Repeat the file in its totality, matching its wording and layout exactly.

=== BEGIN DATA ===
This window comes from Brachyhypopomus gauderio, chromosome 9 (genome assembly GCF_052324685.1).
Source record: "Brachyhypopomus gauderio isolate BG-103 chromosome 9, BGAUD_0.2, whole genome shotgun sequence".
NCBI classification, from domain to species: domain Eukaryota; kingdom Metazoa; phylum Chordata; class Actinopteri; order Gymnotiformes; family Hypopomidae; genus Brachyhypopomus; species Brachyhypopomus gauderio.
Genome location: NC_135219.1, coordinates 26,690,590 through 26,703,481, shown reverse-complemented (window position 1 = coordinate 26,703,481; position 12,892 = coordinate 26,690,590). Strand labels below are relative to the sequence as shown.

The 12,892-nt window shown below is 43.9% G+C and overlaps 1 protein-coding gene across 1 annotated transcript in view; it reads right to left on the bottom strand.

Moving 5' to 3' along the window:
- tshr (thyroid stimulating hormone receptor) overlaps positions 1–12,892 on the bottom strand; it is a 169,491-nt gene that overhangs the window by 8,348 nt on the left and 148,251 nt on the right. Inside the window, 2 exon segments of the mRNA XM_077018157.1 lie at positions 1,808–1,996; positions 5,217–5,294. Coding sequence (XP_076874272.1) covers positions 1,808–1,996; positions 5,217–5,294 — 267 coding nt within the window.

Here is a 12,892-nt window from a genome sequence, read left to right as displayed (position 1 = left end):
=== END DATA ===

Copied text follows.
This window comes from Brachyhypopomus gauderio, chromosome 9 (genome assembly GCF_052324685.1).
Source record: "Brachyhypopomus gauderio isolate BG-103 chromosome 9, BGAUD_0.2, whole genome shotgun sequence".
NCBI classification, from domain to species: domain Eukaryota; kingdom Metazoa; phylum Chordata; class Actinopteri; order Gymnotiformes; family Hypopomidae; genus Brachyhypopomus; species Brachyhypopomus gauderio.
Genome location: NC_135219.1, coordinates 26,690,590 through 26,703,481, shown reverse-complemented (window position 1 = coordinate 26,703,481; position 12,892 = coordinate 26,690,590). Strand labels below are relative to the sequence as shown.

The 12,892-nt window shown below is 43.9% G+C and overlaps 1 protein-coding gene across 1 annotated transcript in view; it reads right to left on the bottom strand.

Moving 5' to 3' along the window:
- tshr (thyroid stimulating hormone receptor) overlaps positions 1–12,892 on the bottom strand; it is a 169,491-nt gene that overhangs the window by 8,348 nt on the left and 148,251 nt on the right. Inside the window, 2 exon segments of the mRNA XM_077018157.1 lie at positions 1,808–1,996; positions 5,217–5,294. Coding sequence (XP_076874272.1) covers positions 1,808–1,996; positions 5,217–5,294 — 267 coding nt within the window.

Here is a 12,892-nt window from a genome sequence, read left to right as displayed (position 1 = left end):